Use Service Design as a tool to challenge

Some would argue that Service Design has been around for ages, for those people that were designing and developing great products years ago, this was what they did, but didn’t take the opportunity to name it, package it and market it. Service Design, as an industry, could be dismissed as the latest reincarnation of common sense – however if it really was so simple and obvious then why weren’t we all doing it, oh how we titter at the common masses for their foolishness, uncomfortable in the knowledge we were just lucky.

Modern Service Design principles and practices are at their most effortless when there is a prevailing wind supporting those activities and their timeline, and there is a very clear vision that focuses on outcomes. Service Design is a structured approach to ensure that users are able to achieve what they need, from their initial desire to the final outcome. Within IT projects it starts with upstream investigations to ensure that what is delivered will fit neatly into the fuller user experience and then manifests more as a user-centric culture from that point on, constantly focusing on the differential between what the user has and what they need. It involves activities such as identifying the users, understanding why they want something, what they are currently doing and how they would naturally approach their need.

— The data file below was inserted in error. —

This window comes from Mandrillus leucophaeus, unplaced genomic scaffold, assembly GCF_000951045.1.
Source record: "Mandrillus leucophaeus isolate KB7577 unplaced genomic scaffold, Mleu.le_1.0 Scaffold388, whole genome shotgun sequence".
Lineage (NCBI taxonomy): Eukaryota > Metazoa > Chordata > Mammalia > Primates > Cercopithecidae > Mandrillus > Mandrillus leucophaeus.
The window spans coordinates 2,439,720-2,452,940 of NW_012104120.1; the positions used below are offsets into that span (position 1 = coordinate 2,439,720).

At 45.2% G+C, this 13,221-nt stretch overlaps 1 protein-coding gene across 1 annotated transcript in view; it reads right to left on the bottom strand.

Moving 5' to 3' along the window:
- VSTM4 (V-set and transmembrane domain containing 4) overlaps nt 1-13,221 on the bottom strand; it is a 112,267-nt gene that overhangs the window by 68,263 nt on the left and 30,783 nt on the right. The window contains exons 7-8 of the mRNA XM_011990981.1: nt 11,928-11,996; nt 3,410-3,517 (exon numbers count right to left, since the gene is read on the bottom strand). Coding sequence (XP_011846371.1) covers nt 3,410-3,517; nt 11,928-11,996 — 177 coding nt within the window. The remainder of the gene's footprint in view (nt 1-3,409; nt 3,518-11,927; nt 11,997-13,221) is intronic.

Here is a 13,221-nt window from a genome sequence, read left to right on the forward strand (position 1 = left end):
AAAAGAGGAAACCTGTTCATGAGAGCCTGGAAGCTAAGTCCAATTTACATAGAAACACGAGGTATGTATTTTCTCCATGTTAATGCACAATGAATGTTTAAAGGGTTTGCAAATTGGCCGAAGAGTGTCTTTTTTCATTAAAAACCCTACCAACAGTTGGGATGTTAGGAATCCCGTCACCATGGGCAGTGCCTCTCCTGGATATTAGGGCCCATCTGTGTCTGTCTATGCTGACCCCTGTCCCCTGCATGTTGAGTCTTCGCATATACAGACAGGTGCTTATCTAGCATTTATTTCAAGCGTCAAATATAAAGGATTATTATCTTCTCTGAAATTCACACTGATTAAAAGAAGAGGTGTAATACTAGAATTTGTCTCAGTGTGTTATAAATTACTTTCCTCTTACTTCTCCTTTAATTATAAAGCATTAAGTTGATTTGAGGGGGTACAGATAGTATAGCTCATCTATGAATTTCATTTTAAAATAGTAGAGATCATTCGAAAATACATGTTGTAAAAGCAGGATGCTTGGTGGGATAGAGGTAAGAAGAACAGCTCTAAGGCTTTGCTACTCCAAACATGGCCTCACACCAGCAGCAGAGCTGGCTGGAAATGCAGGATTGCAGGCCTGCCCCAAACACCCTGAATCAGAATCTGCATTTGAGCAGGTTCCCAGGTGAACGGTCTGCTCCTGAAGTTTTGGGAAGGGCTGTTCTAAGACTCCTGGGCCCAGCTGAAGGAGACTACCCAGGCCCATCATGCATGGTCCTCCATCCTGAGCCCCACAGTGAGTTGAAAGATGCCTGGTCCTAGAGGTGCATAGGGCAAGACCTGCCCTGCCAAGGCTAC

My experience with Service Design is less about creating great products but more about identifying and exposing poorly thought through projects. If you follow a service design approach it is very hard to accept a long list of requirements without confidence that they will deliver something appropriately sized in the users’ best interests.

It is more common in a supplier client relationship to feel the need to (and have the opportunity to) challenge the prescribed solution on a table than an in house build. We, the business, have decided we need this widget – please build the widget… This request now usually solicits a slow “Okaaaaaaaaaaaaaaaaay” from me.

The trap in front of you is to ask the obvious question, “tell me about this widget?”. The right question is, “tell me why this widget will solve your problem?” It could be that the response is a full well researched and documented study on user behaviours and needs, with a few supporting usability studies on prototypes which come neatly packaged with a user researcher to join your team. I say ,“It could be…” but really, that isn’t my experience. Careful questioning usually exposes weak assumptions and through pushing a Service Design strategy you can bring everyone to a common path avoiding too much conflict or loss of face.

Projects that proceed without a good foundation on Service Design (or common sense as it was called before it got a name) typically end in one of three situations:

  • Successful with substantial changes during delivery
  • Successful but over-engineered and expensive – and usually late
  • Abandonment

An immediate focus on the widget proposal on the table will typically take you down these paths, I’ve been there, don’t go there.

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